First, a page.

I redo my tax return every time BEFORE I create extra income. My goal is to know when to switch from IRA withdrawals to Roth withdrawals so that none of my income will be taxed at the 40.7% Marginal Tax Bracket. I also redo my tax return right after Christmas each year to see if I can withdraw extra IRA funds at the 22.2% Marginal Tax Rate to reduce my taxable income needs for the next year.

The primary reason that I can do this is because I did a number of Roth Conversions prior to starting my Social Security benefits. I also used these conversions to do backdoor Roth Contributions. I told my broker to do the Roth Conversion and to withhold zero taxes, then I immediately went on line and filed state and federal estimated tax returns using non-IRA money. 100% of my IRA funds went into my Roth account, not just 70% after tax, a 30% backdoor contribution!

A special note to married couples; this end of year tax check is a good time to do Roth Conversions. Your surviving spouse will be forced to pay taxes at the single tax bracket rates so the amount of extra taxable income before reaching their 40.7% Marginal Tax Rate will be greatly reduced.

Let’s look at some numbers to see how larger Social Security benefit levels can create larger pre 40.7% retirement income levels with lower IRA withdrawals. Note: read the last column like it is a paragraph that explains the other columns.


Social Security$54,000$60,000$70,000Larger SSB levels
IRA / Pen / etc$61,838$60,460$58,163require less other income
Gross Income$115,838$120,460$128,163resulting in more gross income.
Taxable SS Basis$88,838$90,459$93,162This increases your "Basis" for
Taxable SSB$44,112$45,490$47,787the amount of your taxable SSB.
Taxable %81.69%75.82%68.27%Lower % taxed
Tax Free %18.31%24.18%31.73%Higher % tax free
AGI$105,950$105,950$105,950The target for all of this is the
Deductions$27,000$27,000$27,000after standard age 65 deductions
Taxable$78,950$78,950$78,950maximum taxable income at
Fed Tax Bracket12%12%12%the 12% federal tax bracket.
Federal Tax Due$9,086$9,086$9,086Everyone pay the same taxes
After Fed Tax$106,752$111,374$119,077but after tax income is higher,
Overal Tax Rate7.84%7.54%7.09%and your overall tax rate is lower.
Hump Width$2,104$6,482$13,780BUT the 40.7% tax hump is larger
At 40.7%$856$2,638$5,608costing more if you didn't plan for it.
    

I call the graph line of the 22.2% to 40.7% back to 22% Marginal Tax Rates the Tax Hump, I think that this is what you call the Tax Torpedo on this forum.

A special note here: if you have LTCGs the top end of the 12% standard tax bracket causes those gains to also become taxable at 15% for a total Marginal Tax Rate of 27% without the taxation of your Social Security. This 27% rate becomes 49.95% when each extra dollar of income increases your taxable income to $1.85.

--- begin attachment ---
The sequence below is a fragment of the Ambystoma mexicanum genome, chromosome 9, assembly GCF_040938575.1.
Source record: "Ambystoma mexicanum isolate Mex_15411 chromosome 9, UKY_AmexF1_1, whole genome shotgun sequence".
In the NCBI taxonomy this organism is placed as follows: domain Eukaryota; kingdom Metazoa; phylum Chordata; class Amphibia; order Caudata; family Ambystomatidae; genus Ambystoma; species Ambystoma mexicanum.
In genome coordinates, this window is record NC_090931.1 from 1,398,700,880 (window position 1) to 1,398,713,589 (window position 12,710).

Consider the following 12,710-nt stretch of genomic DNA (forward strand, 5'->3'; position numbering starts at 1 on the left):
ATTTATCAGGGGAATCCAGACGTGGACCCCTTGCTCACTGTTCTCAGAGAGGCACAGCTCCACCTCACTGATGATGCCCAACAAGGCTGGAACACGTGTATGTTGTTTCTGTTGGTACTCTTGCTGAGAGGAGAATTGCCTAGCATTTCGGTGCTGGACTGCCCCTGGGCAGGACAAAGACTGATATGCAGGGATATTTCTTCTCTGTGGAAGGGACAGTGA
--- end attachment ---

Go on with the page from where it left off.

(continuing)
The Tax Hump, Torpedo, becomes 22.2% to 49.95% to 40.7% back to 22%! Even more reason to plan ahead and start your tax returns in January of the CURRENT year, not next year!
__________________
Shirley is a widow, so our viewpoint is from someone who starts "their own" SSB at age 70.
Sandy & Shirley is offline   Reply With Quote
Old 12-09-2019, 09:16 AM   #287
Give me a museum and I'll fill it. (Picasso)
Give me a forum ...
 
Join Date: Jan 2018
Location: Tampa
Posts: 9,830
Quote:
Originally Posted by Sandy & Shirley View Post
Line 5 on your 1040 tax return can be extremely costly during retirement. Box 5a asks how much did we get from Social Security and box 5b asks how much of your Social Security Benefits are taxable income. Once we reach a certain income level each additional dollar of income causes an additional 50 cents of our SSB to become taxable income, then at a second income level each dollar causes 85 cents to become taxable until 85% of our total benefit has been taxed.

When one dollar of extra income also cause 85 cent of our SSB to also become taxable, your AGI and taxable income increases by $1.85, not just $1.00. 12% of $1.85 is 22.2 cents and 22% of $1.85 is 40.7 cents. Your Marginal Tax Rates, the taxes you pay on the next dollar of income, are 22.2% then 40.7% then back to 22% once 85% of your SSB has been taxed.

One thing that I have learned during retirement is to start doing my tax returns in January. Not the January of the next year after I got my W2s when I was working, but the January of the current year. By the end of January I know how much Social Security I will get that year and how much my yearly pension income will be, plus other guaranteed income like annuities etc. Using this information I can then calculate how much other income I can create from IRA withdrawals, part time jobs, capital gains, etc. before I reach the top end of the 12% Federal Tax Bracket, the 22.2% Marginal Tax Rate.

I redo my tax return every time BEFORE I create extra income. My goal is to know when to switch from IRA withdrawals to Roth withdrawals so that none of my income will be taxed at the 40.7% Marginal Tax Bracket. I also redo my tax return right after Christmas each year to see if I can withdraw extra IRA funds at the 22.2% Marginal Tax Rate to reduce my taxable income needs for the next year.